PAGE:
WMU News

Latvia lectures examine history, culture, conflict

Jan. 15, 2002

KALAMAZOO -- Architecture, art, history and music are the focal points of a series of weekend seminars exploring life in Latvia, the tiny European nation WMU faculty and students will visit this spring.

"Latvia: Traditions and Transitions," a seminar series that is free and open to the public, begins at 5 p.m., Friday, Jan. 18 in Room 3004 of Kohrman Hall, with Dr. Janis Penikis, professor emeritus of political science from Indiana University, South Bend, discussing the country's early history. A classical music performance by Verana Dambrans, professor emerita of music from Capital University Conservatory of Music, will follow at 7:30 p.m. in WMU's Dalton Center Recital Hall.

At 9:15 a.m. on Saturday, Jan. 19, Penikis will discuss Latvian independence between 1918 and 1939. In the afternoon, guest presenters Liena Kougars, a local Kalamazoo weaver, and Juris Dambrans, architect and former instructor at Columbus State Community College and Ohio State University, will examine Latvian weaving and architectural traditions.

Two additional weekend presentations will be offered in February and March and are sponsored by the WMU College of Education, the Lee Honors College, and the departments of Family and Consumer Sciences, Foreign Languages and Literatures, Geography, History, Political Science and Sociology as well as the Study Abroad and Women's Studies programs and the Diether H. Haenicke Institute for International and Area Studies.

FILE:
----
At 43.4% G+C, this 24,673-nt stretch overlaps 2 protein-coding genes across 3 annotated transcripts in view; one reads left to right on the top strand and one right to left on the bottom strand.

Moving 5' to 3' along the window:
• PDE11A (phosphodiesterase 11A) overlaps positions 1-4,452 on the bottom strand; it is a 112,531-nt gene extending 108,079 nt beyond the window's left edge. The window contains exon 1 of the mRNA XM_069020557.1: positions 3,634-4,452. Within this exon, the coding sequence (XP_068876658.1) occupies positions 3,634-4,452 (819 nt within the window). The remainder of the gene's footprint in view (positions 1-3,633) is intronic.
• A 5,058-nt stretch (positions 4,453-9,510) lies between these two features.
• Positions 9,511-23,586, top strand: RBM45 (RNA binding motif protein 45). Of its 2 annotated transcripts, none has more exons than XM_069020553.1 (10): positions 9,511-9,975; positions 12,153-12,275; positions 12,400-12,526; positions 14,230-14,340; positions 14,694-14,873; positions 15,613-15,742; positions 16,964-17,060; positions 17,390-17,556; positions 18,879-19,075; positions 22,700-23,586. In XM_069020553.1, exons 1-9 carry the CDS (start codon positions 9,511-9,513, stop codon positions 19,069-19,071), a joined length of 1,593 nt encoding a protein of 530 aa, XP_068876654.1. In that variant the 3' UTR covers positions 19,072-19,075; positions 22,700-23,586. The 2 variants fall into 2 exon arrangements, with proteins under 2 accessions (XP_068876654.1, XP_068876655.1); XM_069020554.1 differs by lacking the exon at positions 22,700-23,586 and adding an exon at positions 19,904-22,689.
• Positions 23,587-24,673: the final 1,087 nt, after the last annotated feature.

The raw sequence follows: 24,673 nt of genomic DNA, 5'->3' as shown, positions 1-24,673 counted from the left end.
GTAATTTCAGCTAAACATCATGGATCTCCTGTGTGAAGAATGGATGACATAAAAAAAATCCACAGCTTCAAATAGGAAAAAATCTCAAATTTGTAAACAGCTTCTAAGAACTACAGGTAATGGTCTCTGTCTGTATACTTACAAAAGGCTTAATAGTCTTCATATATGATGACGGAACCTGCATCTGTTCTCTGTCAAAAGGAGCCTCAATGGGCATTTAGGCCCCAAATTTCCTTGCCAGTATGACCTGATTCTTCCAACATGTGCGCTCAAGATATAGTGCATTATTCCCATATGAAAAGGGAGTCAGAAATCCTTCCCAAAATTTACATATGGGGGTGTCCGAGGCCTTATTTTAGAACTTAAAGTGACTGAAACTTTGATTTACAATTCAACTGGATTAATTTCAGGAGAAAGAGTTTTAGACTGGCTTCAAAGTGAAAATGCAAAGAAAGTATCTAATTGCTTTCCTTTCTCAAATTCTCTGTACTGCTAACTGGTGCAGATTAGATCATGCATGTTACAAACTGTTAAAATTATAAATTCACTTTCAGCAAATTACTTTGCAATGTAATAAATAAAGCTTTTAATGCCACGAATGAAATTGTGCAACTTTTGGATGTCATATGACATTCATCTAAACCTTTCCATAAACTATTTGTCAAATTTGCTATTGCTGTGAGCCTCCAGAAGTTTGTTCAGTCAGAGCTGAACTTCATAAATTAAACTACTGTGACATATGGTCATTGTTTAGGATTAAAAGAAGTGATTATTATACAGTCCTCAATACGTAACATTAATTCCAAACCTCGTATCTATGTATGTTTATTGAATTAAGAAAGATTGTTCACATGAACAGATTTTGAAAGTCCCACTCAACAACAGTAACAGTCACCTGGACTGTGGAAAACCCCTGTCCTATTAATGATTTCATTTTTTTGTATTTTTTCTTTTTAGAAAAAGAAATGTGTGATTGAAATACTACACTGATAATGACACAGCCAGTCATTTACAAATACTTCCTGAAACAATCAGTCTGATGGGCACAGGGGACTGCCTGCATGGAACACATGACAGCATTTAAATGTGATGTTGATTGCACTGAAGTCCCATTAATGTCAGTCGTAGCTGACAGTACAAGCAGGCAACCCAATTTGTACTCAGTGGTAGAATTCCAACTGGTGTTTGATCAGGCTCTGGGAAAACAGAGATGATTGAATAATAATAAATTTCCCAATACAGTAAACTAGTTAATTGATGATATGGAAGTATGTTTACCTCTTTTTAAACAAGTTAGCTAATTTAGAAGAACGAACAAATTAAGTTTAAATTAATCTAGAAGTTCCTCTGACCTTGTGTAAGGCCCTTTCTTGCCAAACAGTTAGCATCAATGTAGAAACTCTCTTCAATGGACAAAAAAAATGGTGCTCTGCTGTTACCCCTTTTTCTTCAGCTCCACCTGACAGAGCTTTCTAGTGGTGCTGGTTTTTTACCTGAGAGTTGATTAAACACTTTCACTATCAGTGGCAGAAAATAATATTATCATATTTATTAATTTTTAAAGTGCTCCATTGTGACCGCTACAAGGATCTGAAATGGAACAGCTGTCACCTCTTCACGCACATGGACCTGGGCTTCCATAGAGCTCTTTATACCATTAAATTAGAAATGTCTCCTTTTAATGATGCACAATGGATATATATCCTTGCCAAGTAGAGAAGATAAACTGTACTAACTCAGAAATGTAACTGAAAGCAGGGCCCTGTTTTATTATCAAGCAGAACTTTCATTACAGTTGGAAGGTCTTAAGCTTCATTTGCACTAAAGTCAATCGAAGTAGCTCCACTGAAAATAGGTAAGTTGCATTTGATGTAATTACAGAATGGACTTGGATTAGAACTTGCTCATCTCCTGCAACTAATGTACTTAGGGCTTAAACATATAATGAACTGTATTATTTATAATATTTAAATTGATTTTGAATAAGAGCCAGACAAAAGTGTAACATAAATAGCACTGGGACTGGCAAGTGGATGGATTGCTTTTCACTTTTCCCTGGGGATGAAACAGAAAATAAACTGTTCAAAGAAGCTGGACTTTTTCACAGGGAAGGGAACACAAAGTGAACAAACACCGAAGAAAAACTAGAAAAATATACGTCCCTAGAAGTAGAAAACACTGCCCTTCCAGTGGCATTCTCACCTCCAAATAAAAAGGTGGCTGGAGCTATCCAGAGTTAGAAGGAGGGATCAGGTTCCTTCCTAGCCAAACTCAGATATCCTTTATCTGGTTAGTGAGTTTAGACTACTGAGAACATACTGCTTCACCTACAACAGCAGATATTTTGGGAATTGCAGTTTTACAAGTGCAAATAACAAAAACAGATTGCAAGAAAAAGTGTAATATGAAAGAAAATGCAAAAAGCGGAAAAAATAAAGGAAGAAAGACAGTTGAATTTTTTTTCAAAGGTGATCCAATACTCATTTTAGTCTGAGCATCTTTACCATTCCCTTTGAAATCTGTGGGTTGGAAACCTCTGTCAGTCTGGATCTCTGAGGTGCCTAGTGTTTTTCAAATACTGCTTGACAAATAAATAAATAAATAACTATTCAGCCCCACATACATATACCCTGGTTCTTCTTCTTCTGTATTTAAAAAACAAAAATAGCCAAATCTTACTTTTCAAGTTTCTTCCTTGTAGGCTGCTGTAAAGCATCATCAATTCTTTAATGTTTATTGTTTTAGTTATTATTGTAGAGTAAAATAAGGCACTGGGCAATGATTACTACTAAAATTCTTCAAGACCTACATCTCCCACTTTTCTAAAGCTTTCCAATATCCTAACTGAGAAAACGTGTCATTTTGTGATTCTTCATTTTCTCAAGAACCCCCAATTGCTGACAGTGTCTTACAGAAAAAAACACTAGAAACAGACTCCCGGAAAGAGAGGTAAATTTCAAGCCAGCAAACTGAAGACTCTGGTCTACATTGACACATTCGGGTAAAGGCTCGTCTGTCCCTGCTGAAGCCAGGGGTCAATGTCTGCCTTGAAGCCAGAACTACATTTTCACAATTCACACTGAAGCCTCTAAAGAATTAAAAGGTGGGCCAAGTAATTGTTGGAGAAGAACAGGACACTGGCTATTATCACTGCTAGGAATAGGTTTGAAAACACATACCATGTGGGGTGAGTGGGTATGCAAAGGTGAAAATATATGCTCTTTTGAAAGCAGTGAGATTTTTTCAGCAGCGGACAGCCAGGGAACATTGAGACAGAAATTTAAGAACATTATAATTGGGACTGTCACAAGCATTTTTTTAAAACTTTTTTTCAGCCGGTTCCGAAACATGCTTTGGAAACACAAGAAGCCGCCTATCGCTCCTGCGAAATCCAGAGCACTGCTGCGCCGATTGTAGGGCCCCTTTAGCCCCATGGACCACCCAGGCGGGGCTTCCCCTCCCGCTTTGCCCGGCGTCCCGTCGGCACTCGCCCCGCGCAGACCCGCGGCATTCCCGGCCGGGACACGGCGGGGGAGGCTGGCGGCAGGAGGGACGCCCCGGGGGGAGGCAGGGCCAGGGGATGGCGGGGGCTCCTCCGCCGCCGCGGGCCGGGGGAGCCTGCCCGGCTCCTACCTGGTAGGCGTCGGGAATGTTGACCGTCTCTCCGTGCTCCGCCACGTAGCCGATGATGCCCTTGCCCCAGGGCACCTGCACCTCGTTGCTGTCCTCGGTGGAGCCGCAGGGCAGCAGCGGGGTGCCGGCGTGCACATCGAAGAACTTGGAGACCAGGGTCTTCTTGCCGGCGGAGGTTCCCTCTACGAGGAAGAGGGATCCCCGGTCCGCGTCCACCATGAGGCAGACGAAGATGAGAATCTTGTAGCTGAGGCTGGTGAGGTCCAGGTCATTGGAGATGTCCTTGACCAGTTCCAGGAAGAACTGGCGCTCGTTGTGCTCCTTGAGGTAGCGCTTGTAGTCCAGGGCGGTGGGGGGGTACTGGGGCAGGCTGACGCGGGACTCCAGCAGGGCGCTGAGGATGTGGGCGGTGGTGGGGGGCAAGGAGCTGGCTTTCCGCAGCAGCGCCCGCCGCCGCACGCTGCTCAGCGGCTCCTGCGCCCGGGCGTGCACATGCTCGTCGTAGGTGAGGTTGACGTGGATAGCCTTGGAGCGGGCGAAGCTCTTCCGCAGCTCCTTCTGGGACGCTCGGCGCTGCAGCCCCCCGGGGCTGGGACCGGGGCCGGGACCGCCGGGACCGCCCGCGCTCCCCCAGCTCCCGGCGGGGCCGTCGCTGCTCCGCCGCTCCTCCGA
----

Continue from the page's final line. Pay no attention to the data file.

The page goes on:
The Feb. 1 seminar features a 3:15 p.m. lecture by Dr. Andrejs Plakans, professor of European history at Iowa State University, on Latvia during World War II and the period from 1940 to 1991 when the country was ruled by Russia. The Feb. 2 event examines Latvia since 1991, focusing on national and citizenship issues, food and nutrition policy, education, family life and the future of Latvia. Speakers include Dr. John Norman, WMU professor of history; Dr. Liga Ruperte, a Grand Rapids psychologist; and Dr. Maijia Petersons, WMU professor of family and consumer sciences. Petersons is leading the spring study tour and recently returned from a sabbatical in Latvia.

The final weekend event includes a Friday, March 15 presentation by Dr. Agate Nesaule, author of the Latvian memoir "A Woman in Amber" at 5:15 p.m. On Saturday, Nesaule will discuss the trauma of war and exile while guest lecturer Dr. Janis Grants, Kalamazoo psychologist, addresses multicultural life in the United States. All events are in Kohrman Hall.

The seminar series precedes "Passage to Latvia," the WMU study tour scheduled for May 23-June 4. Participation in the 13-day trip to Latvia is open to faculty, staff, students and the community at large. Costs are $2,745 for WMU students not seeking class credit; $3,045 for WMU students seeking credit; and $3,370 for non-students. The first payment deadline is Feb. 15.

For more information about the seminars, contact Petersons at (269) 387-3710 or <maija.petersons@wmich.edu>. Learn details about the tour through the Study Abroad Web site at <www.wmich.edu/studyabroad>.

Media contact: Gail H. Towns, 269 387-8400, gail.towns@wmich.edu

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